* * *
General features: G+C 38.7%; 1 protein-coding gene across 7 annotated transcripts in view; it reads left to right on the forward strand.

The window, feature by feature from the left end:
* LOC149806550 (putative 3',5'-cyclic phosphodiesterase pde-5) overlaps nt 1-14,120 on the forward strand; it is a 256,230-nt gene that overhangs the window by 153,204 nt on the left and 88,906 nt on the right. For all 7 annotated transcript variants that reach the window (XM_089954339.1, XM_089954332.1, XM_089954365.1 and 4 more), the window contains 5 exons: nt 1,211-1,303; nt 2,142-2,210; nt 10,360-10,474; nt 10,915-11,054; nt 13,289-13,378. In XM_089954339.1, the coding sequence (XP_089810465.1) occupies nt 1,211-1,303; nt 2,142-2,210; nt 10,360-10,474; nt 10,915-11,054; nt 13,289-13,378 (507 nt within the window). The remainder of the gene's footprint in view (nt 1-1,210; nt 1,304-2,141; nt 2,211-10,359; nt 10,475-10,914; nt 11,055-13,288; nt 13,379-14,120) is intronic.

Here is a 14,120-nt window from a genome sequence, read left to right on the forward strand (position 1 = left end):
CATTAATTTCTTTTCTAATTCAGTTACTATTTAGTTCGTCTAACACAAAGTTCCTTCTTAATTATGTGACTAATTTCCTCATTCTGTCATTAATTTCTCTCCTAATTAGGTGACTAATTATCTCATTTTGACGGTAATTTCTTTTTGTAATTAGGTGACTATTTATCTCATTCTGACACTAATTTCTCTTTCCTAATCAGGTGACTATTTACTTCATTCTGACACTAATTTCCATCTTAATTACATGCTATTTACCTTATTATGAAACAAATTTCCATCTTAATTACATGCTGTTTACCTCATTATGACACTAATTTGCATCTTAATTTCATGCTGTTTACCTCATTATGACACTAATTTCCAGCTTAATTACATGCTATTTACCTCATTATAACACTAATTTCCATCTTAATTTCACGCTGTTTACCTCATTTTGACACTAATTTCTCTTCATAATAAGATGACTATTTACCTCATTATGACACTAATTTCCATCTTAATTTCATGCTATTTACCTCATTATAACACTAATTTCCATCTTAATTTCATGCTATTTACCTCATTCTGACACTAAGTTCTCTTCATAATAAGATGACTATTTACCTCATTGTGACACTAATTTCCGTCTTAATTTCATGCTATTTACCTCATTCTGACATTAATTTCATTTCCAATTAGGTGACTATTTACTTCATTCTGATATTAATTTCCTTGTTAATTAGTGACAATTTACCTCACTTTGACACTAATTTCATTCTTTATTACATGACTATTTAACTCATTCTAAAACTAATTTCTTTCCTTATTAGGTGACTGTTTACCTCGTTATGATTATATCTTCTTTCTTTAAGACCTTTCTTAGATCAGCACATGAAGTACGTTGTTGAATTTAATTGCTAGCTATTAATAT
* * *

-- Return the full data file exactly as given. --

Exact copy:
General features: G+C 38.7%; 1 protein-coding gene across 7 annotated transcripts in view; it reads left to right on the forward strand.

The window, feature by feature from the left end:
* LOC149806550 (putative 3',5'-cyclic phosphodiesterase pde-5) overlaps nt 1-14,120 on the forward strand; it is a 256,230-nt gene that overhangs the window by 153,204 nt on the left and 88,906 nt on the right. For all 7 annotated transcript variants that reach the window (XM_089954339.1, XM_089954332.1, XM_089954365.1 and 4 more), the window contains 5 exons: nt 1,211-1,303; nt 2,142-2,210; nt 10,360-10,474; nt 10,915-11,054; nt 13,289-13,378. In XM_089954339.1, the coding sequence (XP_089810465.1) occupies nt 1,211-1,303; nt 2,142-2,210; nt 10,360-10,474; nt 10,915-11,054; nt 13,289-13,378 (507 nt within the window). The remainder of the gene's footprint in view (nt 1-1,210; nt 1,304-2,141; nt 2,211-10,359; nt 10,475-10,914; nt 11,055-13,288; nt 13,379-14,120) is intronic.

Here is a 14,120-nt window from a genome sequence, read left to right on the forward strand (position 1 = left end):
CATTAATTTCTTTTCTAATTCAGTTACTATTTAGTTCGTCTAACACAAAGTTCCTTCTTAATTATGTGACTAATTTCCTCATTCTGTCATTAATTTCTCTCCTAATTAGGTGACTAATTATCTCATTTTGACGGTAATTTCTTTTTGTAATTAGGTGACTATTTATCTCATTCTGACACTAATTTCTCTTTCCTAATCAGGTGACTATTTACTTCATTCTGACACTAATTTCCATCTTAATTACATGCTATTTACCTTATTATGAAACAAATTTCCATCTTAATTACATGCTGTTTACCTCATTATGACACTAATTTGCATCTTAATTTCATGCTGTTTACCTCATTATGACACTAATTTCCAGCTTAATTACATGCTATTTACCTCATTATAACACTAATTTCCATCTTAATTTCACGCTGTTTACCTCATTTTGACACTAATTTCTCTTCATAATAAGATGACTATTTACCTCATTATGACACTAATTTCCATCTTAATTTCATGCTATTTACCTCATTATAACACTAATTTCCATCTTAATTTCATGCTATTTACCTCATTCTGACACTAAGTTCTCTTCATAATAAGATGACTATTTACCTCATTGTGACACTAATTTCCGTCTTAATTTCATGCTATTTACCTCATTCTGACATTAATTTCATTTCCAATTAGGTGACTATTTACTTCATTCTGATATTAATTTCCTTGTTAATTAGTGACAATTTACCTCACTTTGACACTAATTTCATTCTTTATTACATGACTATTTAACTCATTCTAAAACTAATTTCTTTCCTTATTAGGTGACTGTTTACCTCGTTATGATTATATCTTCTTTCTTTAAGACCTTTCTTAGATCAGCACATGAAGTACGTTGTTGAATTTAATTGCTAGCTATTAATAT